The two candidates for governor continued their back and forth over tax breaks today. Republican Governor Terry Branstad was asked about the criticism of the state’s tax deal with a fertilizer company by Democratic challenger Jack Hatch.
Branstad says Hatch, a state senator and real estate developer, is being critical of the deal while at the same time refusing to release his income tax information. “I think Iowans have a right to know that information, and I think it’s interesting that with only investing 12-hundred dollars he has made seven million,” Branstad says. “And that while he rails against tax credits that have created jobs in southeast Iowa, he has made millions in tax credits.”
Branstad says he has released 24 years of his own tax returns, while Hatch’s campaign released one year and had promised to release four more. “But then when Senator Hatch found out about it he said ‘No’ and he refuses to this day. I think Iowans deserve to know how much money that he made and how much taxes he paid and the kind of tax credits he was able to get,” Branstad says.
Branstad says Hatch and his fellow Democrats in the Senate have wrongly attacked his economic development director Debbie Durham over the deal. “So Jack Hatch thinks he is a better professional developer than Debbie Durham and that he is better the count officials in Lee County,” Branstad days. “I submit that Debbie Durham — who has a tremendous track record of being a tremendous economic developer in Sioux City and now for the state of Iowa – has helped grow the economy, reduced the unemployment rate in the state by about 30-percent, brought all kinds of good jobs to all parts of the state, knows a lot more about this than Jack Hatch. “This has broad-based bipartisan support in southeast Iowa. Maybe Democrats in the Senate don’t think it is important, but the people who live there and the farmers of Iowa think this is, and it’s making a difference. It makes more sense to have nitrogen fertilizer produced in Iowa than overseas,” Branstad says.
Hatch held a meeting with reporters shortly after Branstad’s weekly news conference. Hatch says Branstad and the Republican Governors Association have been trying to make a political issue out of his business practices.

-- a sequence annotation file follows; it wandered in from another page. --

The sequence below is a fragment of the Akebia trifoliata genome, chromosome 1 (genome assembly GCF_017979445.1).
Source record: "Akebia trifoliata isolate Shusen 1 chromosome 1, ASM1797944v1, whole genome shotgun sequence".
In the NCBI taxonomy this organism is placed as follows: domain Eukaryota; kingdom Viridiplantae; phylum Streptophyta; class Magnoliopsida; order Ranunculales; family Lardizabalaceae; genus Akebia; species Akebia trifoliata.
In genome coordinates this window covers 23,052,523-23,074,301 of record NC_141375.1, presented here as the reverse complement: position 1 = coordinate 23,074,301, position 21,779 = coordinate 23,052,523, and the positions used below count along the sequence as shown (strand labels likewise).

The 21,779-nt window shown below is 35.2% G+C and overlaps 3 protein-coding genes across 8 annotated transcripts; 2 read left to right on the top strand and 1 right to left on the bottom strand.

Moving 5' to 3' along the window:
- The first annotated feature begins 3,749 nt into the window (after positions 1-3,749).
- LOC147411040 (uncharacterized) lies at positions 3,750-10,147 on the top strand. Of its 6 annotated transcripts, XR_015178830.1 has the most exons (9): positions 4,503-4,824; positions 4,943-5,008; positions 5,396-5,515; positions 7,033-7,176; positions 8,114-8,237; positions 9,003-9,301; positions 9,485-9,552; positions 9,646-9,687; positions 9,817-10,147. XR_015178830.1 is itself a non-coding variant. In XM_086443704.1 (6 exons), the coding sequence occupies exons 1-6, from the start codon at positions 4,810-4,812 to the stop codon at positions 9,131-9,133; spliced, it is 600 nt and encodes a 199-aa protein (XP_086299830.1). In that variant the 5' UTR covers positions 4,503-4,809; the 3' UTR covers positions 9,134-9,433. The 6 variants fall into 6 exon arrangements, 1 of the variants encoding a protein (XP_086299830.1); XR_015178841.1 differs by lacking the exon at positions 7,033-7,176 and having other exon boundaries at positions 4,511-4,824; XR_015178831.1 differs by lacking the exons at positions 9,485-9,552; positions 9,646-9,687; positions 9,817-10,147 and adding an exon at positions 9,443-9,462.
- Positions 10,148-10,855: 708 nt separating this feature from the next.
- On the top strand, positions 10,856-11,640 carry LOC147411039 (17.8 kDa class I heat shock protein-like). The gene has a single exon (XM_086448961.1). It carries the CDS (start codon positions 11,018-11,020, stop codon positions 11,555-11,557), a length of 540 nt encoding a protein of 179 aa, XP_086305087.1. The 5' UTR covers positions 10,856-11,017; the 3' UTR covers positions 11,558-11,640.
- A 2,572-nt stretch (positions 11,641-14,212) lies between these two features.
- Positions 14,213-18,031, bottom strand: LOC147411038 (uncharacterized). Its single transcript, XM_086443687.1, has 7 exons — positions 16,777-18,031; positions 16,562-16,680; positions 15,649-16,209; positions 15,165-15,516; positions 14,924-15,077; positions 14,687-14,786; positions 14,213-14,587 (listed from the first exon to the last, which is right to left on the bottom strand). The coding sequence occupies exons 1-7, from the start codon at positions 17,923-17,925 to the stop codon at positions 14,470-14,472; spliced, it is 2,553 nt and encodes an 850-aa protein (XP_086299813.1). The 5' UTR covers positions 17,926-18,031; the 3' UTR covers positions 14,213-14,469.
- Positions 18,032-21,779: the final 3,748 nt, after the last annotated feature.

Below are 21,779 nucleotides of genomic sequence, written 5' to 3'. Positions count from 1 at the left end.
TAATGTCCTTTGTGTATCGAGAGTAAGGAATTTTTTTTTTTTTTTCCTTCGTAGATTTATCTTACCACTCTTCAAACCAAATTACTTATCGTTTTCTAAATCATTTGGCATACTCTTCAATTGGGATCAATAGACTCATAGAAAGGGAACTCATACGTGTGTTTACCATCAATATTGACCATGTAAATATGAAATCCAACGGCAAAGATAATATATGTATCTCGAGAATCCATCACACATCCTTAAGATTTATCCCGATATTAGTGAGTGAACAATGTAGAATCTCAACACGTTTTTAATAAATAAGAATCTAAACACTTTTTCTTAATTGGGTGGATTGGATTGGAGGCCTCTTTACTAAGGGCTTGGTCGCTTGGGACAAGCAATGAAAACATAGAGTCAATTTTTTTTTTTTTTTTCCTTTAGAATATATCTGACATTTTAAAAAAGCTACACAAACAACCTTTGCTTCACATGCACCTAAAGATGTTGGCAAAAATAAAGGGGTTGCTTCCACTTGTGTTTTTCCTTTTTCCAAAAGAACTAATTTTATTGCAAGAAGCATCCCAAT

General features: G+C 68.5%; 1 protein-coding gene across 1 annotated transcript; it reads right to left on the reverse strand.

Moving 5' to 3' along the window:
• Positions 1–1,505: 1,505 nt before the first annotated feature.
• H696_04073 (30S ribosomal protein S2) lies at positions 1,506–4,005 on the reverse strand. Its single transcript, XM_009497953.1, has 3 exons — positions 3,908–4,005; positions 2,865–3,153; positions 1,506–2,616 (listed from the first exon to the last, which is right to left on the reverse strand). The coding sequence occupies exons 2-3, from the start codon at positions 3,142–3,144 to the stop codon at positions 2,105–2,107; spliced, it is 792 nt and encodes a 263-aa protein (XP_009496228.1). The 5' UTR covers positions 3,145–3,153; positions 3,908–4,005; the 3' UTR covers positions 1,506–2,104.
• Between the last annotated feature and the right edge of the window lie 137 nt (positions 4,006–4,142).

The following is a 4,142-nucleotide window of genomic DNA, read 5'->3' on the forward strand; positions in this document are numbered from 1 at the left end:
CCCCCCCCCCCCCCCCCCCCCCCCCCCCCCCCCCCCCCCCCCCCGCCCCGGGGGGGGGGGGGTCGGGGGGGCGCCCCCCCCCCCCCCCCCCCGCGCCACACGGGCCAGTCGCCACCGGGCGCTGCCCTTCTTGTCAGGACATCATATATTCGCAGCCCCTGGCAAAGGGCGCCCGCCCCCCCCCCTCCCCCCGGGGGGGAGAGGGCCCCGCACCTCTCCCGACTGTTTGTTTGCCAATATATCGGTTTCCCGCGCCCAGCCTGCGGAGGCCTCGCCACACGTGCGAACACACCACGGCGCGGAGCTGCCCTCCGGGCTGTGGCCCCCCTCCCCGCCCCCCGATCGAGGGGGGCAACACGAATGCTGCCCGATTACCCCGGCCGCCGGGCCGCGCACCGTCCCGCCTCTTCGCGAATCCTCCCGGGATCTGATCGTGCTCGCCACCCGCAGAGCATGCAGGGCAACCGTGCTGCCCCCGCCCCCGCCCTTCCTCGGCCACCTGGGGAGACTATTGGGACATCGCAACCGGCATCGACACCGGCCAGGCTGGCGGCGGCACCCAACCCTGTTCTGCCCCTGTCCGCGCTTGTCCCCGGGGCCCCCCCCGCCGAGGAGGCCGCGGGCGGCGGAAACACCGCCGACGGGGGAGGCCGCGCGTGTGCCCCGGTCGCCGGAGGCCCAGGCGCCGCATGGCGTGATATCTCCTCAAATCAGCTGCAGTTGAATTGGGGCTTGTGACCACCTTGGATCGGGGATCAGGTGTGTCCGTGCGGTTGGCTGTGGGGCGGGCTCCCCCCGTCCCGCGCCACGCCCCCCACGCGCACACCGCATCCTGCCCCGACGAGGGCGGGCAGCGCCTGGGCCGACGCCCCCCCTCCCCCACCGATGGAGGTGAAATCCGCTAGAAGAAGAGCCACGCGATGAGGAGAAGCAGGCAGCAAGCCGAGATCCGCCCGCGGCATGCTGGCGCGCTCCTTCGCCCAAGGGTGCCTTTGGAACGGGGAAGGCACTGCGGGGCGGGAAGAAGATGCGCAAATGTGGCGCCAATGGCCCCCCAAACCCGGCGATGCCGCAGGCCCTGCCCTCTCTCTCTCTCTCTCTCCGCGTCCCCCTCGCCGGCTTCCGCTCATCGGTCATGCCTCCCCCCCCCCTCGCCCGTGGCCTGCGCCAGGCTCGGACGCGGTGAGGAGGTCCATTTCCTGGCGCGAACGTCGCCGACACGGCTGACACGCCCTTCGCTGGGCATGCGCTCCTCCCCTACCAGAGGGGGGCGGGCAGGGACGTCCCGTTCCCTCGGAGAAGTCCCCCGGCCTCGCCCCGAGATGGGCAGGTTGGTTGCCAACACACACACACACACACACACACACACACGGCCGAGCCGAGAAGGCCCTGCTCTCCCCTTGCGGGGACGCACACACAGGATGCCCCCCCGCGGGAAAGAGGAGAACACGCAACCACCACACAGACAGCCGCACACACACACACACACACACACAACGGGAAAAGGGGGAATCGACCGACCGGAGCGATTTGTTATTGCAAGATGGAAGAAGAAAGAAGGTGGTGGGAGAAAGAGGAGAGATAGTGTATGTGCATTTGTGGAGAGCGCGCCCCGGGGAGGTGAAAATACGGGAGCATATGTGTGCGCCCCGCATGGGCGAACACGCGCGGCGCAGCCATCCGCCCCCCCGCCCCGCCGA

But Hatch says a review by the Des Moines Register shows he has done everything right when it comes to getting tax credits while working the Iowa Senate. “And they are then just trying to intentionally to provide a false and misleading profile of me to that is contrary to what we all believe is required or should be tolerated in a Democratic election,” Hatch says.
Hatch says it has been a precedent to release just one year of tax returns once you announce you are running for governor. He was asked why he is against releasing more tax returns. “Well I think you’ve seen what happens with full disclosure of my business and they still are going to be attacking, making false statements,” Hatch says. “Why would I want to give them more? That’s just going to give them another wave of attacks that are false and misleading and incomplete. And that’s why we are not going to do it.”
Hatch says releasing his tax returns won’t stop the Republican attacks on his use of tax credits. “Why give a robber a combination to another safe and you really think he’s not going to take any money?,” Hatch asks. Hatch also addressed the governor’s claim that Hatch and fellow Democrats are against the economic development brought to southeast Iowa with the new fertilizer plant. “The issue with Orascom has never been about whether we should have a fertilizer plant. It was always about the negotiated agreement that governor Branstad and his team put together. And that has always been the issue,” Hatch says. “And I think they went way over the top and gave them an unbelievable deal and really gave them too much.”
Hatch says he is a better negotiator than the governor’s economic development director and would not have given Orascom such a good deal to build the fertilizer plant. The two will get to talk more about the issue at their next debate which is scheduled for Burlington on September 15th. Governor Branstad says he specifically chose the southeast Iowa location for the debate because of the discussion over the deal for the fertilizer plant in the area.